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What is Tare Weight?

The weight of an empty box is its tare weight.
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  • Originally Written By: Mary McMahon
  • Revised By: G. Wiesen
  • Edited By: Bronwyn Harris
  • Last Modified Date: 05 October 2014
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Tare weight is the weight of a vehicle or container when it is empty. This weight is used in calculations of net weight for tasks which range from properly charging customers for consumer goods to taxing laden trucks as they cross borders. To calculate the net weight of a load, the container is weighed to establish the tare weight, loaded and then weighed again for the gross weight; the tare is subtracted from the gross to find out how heavy the load is. This term can also be used in the culinary or food service industries, where it may refer to the weight of inedible parts of different foods.

Tare Weights in Transportation

Many vehicles have marking plates with information such as their tare weight. This is especially common with railway cars and trucks used in shipping, so that the net weight of the load can be easily calculated at any point without having to empty the vehicle to find out the tare weight. Such vehicles can be driven or pulled onto large and very sensitive scales for the purpose of weighing at borders and check-in stations.

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In shipping, tare weight is extremely important, because it is used to determine the value of a load, and to calculate taxes. Truckers in many countries pay a set tax rate depending on how heavy their loads are, to ensure that trucking companies, which contribute to the degradation of the roadway, help to maintain it. Weights are also used to track loads, ensuring that no fraudulent activity occurs; this is especially important along borders where trade tariffs may be calculated. If a change in weight is noted from one stop to the next, then it may indicate that goods were unloaded illegally.

Smaller Scales and Consumer Use

Many scales have a “tare weight” setting, which allows the user to place an empty container on the scale and hit the tare button to zero the scale out. In some cases, regularly used weights can be saved in a scale. A store might want to save the setting for the glass jars it uses for olive oil, for example, so that oil sold by weight can be more quickly measured.

Cooking and Culinary Use

Many cooks use scales for recipes which call for ingredients by weight, rather than volume. Weight measurements are much more reliable than volume ones, which is why many baking recipes indicate ingredients by weight. Tare weight can also refer to the excess parts of food not used in cooking. A chef who needs five pounds of apples for a recipe, for example, needs to consider the weight of the core and seeds that are not used in making the dish. These components can be referred to as "tare" and are not part of the final weight needed in following a recipe.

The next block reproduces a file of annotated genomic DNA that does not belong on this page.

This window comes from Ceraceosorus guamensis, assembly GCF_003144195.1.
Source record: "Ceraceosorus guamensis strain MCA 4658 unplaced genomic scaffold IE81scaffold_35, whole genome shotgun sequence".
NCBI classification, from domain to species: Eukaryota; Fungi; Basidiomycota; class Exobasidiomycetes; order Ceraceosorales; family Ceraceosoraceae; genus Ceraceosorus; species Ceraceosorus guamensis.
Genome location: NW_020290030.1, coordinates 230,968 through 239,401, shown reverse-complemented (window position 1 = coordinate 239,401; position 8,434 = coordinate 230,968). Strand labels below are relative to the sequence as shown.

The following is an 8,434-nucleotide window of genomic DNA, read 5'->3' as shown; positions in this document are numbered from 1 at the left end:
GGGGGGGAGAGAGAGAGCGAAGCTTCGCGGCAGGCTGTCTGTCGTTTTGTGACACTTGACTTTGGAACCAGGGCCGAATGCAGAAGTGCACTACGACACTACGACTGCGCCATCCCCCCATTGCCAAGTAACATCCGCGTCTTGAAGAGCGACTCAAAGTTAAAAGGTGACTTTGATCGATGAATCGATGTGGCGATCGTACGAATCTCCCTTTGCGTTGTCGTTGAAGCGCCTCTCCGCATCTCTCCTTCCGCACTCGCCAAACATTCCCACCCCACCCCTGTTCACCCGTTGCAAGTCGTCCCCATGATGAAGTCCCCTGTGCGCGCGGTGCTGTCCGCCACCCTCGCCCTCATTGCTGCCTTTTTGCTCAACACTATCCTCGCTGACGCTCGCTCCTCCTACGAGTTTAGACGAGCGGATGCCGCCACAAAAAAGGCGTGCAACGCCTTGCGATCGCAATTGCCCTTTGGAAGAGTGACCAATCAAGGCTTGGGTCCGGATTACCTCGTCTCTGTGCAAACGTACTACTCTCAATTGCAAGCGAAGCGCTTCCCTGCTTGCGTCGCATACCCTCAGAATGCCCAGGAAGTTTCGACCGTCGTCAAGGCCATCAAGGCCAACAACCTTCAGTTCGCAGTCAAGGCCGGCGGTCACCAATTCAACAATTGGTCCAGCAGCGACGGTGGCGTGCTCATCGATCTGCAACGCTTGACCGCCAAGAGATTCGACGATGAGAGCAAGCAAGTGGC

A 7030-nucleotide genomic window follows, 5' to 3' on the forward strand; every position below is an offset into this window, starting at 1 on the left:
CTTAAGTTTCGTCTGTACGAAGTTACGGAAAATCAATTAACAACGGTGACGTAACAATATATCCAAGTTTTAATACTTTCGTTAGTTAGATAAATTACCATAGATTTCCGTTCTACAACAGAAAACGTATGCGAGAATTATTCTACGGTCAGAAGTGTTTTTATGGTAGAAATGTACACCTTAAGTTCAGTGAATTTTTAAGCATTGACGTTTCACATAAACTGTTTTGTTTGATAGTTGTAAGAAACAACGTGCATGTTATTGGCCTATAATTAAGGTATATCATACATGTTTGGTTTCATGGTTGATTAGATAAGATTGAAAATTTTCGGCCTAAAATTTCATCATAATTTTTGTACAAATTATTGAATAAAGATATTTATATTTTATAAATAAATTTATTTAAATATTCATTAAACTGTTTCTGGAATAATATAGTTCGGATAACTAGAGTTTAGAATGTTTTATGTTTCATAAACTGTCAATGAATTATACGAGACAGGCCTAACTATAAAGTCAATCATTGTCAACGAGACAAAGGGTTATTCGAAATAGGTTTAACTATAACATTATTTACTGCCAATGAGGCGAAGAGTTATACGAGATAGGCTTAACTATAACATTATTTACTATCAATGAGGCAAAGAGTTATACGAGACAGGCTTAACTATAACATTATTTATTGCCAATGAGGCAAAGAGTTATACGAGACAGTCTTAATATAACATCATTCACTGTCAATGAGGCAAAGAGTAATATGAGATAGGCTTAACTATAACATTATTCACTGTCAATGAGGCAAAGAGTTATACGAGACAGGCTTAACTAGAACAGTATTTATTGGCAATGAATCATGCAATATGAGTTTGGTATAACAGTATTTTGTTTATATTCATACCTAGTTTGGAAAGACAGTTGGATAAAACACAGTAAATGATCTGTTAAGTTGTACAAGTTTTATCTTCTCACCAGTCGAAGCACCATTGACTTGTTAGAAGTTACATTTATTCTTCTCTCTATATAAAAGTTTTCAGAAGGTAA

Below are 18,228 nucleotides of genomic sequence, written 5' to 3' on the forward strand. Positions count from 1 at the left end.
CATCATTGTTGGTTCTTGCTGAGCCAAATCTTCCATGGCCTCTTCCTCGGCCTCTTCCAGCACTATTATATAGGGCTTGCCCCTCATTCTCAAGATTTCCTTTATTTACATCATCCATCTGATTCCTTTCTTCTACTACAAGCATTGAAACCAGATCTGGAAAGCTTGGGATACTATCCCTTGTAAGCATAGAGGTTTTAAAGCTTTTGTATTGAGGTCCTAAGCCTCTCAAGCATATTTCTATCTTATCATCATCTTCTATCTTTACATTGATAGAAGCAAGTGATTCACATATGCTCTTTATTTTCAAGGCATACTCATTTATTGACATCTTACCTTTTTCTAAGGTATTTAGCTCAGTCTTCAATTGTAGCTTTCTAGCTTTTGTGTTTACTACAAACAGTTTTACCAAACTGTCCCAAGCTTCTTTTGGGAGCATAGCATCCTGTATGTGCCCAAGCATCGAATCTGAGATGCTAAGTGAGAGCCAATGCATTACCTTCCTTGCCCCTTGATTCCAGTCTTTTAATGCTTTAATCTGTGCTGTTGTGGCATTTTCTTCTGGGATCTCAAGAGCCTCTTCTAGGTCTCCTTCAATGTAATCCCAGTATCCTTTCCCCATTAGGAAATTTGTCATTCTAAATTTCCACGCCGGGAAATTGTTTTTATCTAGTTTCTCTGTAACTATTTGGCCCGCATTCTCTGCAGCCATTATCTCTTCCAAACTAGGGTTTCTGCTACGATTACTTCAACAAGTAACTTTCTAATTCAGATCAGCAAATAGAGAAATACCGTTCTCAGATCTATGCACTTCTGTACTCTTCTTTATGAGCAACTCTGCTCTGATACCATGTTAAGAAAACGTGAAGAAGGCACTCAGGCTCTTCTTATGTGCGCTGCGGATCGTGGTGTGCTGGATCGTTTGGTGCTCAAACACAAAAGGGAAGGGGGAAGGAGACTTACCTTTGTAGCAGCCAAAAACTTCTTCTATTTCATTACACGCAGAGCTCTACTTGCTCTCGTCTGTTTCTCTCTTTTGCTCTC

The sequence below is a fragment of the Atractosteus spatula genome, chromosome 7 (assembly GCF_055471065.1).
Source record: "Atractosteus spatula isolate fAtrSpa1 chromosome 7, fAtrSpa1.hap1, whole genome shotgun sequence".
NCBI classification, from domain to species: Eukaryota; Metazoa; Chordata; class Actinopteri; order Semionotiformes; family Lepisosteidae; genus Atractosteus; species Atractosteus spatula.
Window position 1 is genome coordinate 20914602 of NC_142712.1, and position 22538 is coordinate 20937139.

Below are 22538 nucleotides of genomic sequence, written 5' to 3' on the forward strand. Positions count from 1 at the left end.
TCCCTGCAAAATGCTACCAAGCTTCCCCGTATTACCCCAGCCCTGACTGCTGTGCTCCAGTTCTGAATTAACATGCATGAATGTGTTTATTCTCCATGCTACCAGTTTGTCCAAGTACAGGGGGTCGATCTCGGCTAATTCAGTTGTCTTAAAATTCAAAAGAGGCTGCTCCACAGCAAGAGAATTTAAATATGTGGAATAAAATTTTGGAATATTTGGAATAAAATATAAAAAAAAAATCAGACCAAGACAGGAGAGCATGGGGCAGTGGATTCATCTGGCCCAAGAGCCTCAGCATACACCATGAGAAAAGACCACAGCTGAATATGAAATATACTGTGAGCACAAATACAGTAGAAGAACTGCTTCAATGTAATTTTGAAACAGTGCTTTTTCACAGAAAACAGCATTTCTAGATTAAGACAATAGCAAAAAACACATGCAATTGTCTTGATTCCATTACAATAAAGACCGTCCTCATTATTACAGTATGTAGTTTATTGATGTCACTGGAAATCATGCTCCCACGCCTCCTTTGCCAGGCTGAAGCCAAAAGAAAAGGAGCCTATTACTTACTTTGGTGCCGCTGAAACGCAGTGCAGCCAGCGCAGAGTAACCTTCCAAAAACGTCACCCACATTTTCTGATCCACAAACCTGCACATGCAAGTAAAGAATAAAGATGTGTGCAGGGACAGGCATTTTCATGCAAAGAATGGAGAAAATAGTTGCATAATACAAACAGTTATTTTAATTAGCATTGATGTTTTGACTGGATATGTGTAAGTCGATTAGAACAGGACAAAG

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anon232059
Post 4

When I worked in a commercial cafeteria, I had to figure tare weights all the time. The unused food would be returned to my department on trays that all weighed 1 3/4 pounds, so I could easily subtract that weight before writing down the actual weight of the returned food.

Recipes also called for various weights of vegetables, so I had to know approximately how much of each vegetable would end up as waste or tare (outer leaves, cores, stalks, etc.). I knew that I needed to hand out 2 pounds of onions if the recipe actually called for a pound and a half, for example. Some cooks call this "clean weight" -- the amount of usable food after all the waste has been removed.

bbpuff
Post 3

@somerset - It’s difficult to discern an apple core tare as the weight will most likely vary from apple to apple (even if just slightly).

The best way to describe tare is just as it’s written above in that it’s the empty portion of the container. Think of bulk candy stores and the way they distribute their candy – either in a bag or box. In order to properly charge you for the candy ONLY, they must first subtract the weight of the container.

It can vary, but normally there are appropriate buttons on their registers to do this. The same goes for their inventory process in that they must subtract the weight of the bins first in order to get an accurate count of goods.

somerset
Post 1

The way I look at it is, net weight as opposed to gross weight. If you are on calorie restricted diet for example, and you weigh everything you eat you would want to make sure you weigh the food that you are actually going to consume.

So if 100 g of apple is 50 calories, you would slice the apple and weigh only the edible part, the core, which you would not eat, would be tare.

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